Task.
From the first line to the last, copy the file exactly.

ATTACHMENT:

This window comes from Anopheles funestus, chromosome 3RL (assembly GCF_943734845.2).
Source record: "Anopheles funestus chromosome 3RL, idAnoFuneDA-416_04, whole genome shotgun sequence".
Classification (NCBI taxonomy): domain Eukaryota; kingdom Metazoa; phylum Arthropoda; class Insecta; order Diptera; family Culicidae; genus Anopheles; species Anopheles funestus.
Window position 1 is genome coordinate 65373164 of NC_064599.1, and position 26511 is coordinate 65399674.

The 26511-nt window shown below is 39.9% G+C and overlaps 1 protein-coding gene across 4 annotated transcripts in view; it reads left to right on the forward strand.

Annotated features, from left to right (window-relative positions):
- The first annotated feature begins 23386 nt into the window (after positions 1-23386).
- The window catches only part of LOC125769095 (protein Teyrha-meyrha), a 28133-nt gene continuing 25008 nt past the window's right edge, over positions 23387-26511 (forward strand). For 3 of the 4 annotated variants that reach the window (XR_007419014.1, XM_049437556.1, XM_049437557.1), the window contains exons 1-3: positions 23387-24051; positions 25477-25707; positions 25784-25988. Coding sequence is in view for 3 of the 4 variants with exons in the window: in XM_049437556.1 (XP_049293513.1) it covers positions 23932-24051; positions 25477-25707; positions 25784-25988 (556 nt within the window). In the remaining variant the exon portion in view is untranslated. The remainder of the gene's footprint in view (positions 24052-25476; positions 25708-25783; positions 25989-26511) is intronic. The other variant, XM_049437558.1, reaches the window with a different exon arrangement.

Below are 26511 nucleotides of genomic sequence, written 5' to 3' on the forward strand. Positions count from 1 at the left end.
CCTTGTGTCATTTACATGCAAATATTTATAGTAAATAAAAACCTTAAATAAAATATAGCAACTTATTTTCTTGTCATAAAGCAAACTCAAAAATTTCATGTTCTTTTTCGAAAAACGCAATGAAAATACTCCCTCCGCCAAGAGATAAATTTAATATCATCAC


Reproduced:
This window comes from Anopheles funestus, chromosome 3RL (assembly GCF_943734845.2).
Source record: "Anopheles funestus chromosome 3RL, idAnoFuneDA-416_04, whole genome shotgun sequence".
Classification (NCBI taxonomy): domain Eukaryota; kingdom Metazoa; phylum Arthropoda; class Insecta; order Diptera; family Culicidae; genus Anopheles; species Anopheles funestus.
Window position 1 is genome coordinate 65373164 of NC_064599.1, and position 26511 is coordinate 65399674.

The 26511-nt window shown below is 39.9% G+C and overlaps 1 protein-coding gene across 4 annotated transcripts in view; it reads left to right on the forward strand.

Annotated features, from left to right (window-relative positions):
- The first annotated feature begins 23386 nt into the window (after positions 1-23386).
- The window catches only part of LOC125769095 (protein Teyrha-meyrha), a 28133-nt gene continuing 25008 nt past the window's right edge, over positions 23387-26511 (forward strand). For 3 of the 4 annotated variants that reach the window (XR_007419014.1, XM_049437556.1, XM_049437557.1), the window contains exons 1-3: positions 23387-24051; positions 25477-25707; positions 25784-25988. Coding sequence is in view for 3 of the 4 variants with exons in the window: in XM_049437556.1 (XP_049293513.1) it covers positions 23932-24051; positions 25477-25707; positions 25784-25988 (556 nt within the window). In the remaining variant the exon portion in view is untranslated. The remainder of the gene's footprint in view (positions 24052-25476; positions 25708-25783; positions 25989-26511) is intronic. The other variant, XM_049437558.1, reaches the window with a different exon arrangement.

Below are 26511 nucleotides of genomic sequence, written 5' to 3' on the forward strand. Positions count from 1 at the left end.
CCTTGTGTCATTTACATGCAAATATTTATAGTAAATAAAAACCTTAAATAAAATATAGCAACTTATTTTCTTGTCATAAAGCAAACTCAAAAATTTCATGTTCTTTTTCGAAAAACGCAATGAAAATACTCCCTCCGCCAAGAGATAAATTTAATATCATCAC